March 26 - The leader of rebels in Central African Republic pledged to name a power-sharing government to defuse international criticism of a coup that killed 13 South African soldiers, plunging the nation into chaos. Sarah Toms reports.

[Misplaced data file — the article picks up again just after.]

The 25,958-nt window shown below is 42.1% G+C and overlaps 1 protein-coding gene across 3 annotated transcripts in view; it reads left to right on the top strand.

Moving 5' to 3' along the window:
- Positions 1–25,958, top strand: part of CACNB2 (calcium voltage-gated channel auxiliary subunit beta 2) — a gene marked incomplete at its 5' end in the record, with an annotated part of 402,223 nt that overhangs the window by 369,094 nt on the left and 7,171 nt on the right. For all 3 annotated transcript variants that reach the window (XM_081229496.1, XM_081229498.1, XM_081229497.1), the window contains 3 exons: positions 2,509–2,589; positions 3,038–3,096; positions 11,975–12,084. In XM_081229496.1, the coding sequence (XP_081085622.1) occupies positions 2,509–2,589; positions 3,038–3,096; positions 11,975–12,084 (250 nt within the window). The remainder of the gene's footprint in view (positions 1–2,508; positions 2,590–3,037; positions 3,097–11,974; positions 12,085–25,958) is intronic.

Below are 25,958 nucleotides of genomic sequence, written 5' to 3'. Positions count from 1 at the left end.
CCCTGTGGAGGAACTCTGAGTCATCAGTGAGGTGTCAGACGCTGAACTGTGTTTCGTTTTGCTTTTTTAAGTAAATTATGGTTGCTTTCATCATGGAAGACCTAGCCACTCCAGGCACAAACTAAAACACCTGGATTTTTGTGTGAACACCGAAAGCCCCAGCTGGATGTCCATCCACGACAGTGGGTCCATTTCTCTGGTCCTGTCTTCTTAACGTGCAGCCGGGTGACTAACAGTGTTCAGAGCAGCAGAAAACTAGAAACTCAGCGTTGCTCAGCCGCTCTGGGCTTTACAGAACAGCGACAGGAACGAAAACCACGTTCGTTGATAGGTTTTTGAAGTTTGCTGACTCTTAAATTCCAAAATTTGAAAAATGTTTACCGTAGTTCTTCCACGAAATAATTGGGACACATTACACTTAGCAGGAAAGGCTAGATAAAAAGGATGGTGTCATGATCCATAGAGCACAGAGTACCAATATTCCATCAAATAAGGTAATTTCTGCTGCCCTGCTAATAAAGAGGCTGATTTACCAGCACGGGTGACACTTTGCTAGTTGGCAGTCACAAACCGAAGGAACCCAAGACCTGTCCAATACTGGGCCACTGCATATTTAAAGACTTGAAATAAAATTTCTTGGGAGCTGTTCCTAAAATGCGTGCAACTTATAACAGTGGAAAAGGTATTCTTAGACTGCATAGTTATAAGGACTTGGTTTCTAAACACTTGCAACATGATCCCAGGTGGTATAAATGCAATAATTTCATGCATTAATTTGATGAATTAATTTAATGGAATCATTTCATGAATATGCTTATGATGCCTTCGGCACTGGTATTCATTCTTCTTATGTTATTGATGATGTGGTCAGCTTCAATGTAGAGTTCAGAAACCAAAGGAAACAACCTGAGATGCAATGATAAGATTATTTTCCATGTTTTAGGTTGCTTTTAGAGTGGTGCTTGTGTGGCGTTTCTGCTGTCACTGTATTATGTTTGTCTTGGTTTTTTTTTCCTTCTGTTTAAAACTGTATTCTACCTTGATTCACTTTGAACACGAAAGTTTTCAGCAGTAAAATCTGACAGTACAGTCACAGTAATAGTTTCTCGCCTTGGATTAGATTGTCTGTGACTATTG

Seleka rebels patrol the deserted streets of Bangui, the capital of the Central African Repubic. Despite a curfew, looters and armed gangs have been roaming the streets. While the rebels have been accused of pillaging and killings, they claim there have been allegations of abuses on the government's side. (SOUNDBITE) (French) SELEKA GENERAL, ARDA AHKOMA, SAYING: "That's true, there is a lot of looting, but it's not the Seleka people that do that, it's the others, who are well armed and organised by President (Francois) Bozize." About 5,000 Seleka fighters swept into Bangui on Sunday after the collapse of a power sharing deal. Thirteen South African soldiers were killed in the nine hour battle. And now the presidential palace is empty after ousted leader Francois Bozize fled to neighbouring Cameroon. French troops with tanks guard the international airport and organise checkpoints. Regional peace keepers say the leader of the rebel coalition appealed for help in restoring order. (SOUNDBITE) (French) GENERAL JEAN FELIX AKAGA, COMMANDER OF CENTRAL AFRICAN MULTINATIONAL FORCES (FOMAC), SAYING: "I'll talk primarily about the security situation and I can say it's improving. There's a lot still left to do, there are still many people walking around with weapons and we aren't yet able to make the difference between Seleka personnel and civilians in posession of weapons." The mineral rich country has been unstable since its independence from France in 1960. The removal of Bozize, who himself seized power in a coup, is just the latest in a string of rebellions in one of the least developed countries in the world.